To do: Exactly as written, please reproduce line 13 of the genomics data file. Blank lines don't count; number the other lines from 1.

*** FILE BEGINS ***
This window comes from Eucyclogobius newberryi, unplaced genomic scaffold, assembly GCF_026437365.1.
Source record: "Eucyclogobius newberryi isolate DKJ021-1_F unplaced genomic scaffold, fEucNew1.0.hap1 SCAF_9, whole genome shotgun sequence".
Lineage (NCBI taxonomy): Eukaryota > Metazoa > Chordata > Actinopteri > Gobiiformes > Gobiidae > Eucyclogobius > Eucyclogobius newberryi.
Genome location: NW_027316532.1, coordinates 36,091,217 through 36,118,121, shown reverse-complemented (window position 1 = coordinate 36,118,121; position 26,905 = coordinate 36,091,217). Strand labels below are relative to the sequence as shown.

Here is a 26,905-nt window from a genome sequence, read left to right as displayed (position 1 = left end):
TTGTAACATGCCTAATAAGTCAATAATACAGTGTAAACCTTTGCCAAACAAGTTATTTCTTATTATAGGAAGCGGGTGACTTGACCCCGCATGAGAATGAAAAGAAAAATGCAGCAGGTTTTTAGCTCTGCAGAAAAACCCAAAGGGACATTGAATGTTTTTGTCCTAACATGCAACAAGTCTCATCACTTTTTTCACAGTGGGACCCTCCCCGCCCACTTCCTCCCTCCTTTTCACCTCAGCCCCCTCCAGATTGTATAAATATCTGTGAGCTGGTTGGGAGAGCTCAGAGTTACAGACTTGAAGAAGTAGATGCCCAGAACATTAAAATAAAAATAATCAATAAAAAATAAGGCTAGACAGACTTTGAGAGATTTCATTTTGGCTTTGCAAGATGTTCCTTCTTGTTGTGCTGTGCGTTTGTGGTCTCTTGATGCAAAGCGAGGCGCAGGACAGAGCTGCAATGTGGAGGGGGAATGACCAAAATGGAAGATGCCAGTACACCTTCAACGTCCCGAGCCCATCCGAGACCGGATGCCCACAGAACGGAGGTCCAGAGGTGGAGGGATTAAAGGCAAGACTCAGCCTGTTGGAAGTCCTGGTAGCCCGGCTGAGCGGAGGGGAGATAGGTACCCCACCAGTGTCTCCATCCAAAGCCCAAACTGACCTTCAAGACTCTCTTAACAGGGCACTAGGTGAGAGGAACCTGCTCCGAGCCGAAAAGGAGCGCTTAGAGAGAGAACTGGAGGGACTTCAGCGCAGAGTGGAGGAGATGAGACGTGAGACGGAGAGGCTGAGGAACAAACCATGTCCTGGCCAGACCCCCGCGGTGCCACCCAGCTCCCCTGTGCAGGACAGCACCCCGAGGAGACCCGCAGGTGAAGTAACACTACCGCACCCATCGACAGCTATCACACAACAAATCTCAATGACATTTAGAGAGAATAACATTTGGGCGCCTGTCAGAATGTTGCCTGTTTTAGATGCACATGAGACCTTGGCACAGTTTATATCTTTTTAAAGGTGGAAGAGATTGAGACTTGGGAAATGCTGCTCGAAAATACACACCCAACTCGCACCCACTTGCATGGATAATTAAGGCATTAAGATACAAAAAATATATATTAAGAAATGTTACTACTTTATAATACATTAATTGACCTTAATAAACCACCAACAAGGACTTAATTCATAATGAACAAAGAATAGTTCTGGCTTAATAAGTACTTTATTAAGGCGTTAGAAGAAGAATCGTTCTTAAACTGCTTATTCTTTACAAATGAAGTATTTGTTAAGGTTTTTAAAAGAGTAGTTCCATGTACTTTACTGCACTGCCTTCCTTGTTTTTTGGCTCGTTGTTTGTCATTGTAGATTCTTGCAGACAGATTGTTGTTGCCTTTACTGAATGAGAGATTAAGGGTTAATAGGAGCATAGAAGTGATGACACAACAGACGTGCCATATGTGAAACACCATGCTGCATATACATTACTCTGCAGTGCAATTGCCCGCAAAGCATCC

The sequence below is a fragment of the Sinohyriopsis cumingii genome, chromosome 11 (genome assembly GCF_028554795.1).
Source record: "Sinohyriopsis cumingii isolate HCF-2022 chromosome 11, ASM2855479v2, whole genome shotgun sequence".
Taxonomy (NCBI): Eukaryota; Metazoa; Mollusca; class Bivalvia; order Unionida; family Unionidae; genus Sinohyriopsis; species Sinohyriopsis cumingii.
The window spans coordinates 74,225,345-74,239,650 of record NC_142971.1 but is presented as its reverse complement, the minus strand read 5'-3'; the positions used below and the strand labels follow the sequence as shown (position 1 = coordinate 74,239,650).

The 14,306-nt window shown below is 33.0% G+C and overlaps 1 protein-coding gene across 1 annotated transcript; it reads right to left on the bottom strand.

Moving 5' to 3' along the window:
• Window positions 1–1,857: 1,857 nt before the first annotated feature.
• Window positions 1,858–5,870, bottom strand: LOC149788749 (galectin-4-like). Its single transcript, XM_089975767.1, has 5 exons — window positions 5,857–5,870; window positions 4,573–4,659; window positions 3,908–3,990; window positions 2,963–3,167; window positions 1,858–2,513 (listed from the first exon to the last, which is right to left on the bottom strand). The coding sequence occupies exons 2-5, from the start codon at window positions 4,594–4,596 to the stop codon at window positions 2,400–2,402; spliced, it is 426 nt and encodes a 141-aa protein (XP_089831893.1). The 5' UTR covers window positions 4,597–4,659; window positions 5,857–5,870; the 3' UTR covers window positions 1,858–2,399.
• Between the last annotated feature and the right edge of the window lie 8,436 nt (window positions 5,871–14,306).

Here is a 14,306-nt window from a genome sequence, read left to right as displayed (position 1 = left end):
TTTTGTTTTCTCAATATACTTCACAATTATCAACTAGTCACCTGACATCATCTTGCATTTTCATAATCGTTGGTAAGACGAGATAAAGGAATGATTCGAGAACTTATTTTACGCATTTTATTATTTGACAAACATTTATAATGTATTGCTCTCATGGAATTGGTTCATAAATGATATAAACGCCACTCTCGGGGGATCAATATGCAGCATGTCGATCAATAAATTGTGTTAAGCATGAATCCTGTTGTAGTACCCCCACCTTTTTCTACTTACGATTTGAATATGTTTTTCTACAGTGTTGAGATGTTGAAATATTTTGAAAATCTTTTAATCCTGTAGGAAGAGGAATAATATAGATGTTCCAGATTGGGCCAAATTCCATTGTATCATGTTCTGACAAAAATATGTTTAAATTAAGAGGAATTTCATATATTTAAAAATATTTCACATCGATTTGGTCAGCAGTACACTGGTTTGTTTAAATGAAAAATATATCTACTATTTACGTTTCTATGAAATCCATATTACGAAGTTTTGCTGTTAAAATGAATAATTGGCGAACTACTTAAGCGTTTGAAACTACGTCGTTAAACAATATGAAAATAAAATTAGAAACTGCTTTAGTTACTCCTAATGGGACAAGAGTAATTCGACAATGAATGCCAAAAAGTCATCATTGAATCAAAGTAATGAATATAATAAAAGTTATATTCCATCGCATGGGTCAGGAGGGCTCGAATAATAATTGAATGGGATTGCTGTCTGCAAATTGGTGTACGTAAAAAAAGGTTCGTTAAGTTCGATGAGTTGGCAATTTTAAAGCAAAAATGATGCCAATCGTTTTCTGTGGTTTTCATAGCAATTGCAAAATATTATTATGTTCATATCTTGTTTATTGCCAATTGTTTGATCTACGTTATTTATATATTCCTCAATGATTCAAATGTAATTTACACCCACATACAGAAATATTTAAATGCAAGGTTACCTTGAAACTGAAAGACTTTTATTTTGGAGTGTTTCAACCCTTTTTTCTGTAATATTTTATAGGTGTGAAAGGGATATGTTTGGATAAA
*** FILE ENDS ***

• Window positions 1–1,857: 1,857 nt before the first annotated feature.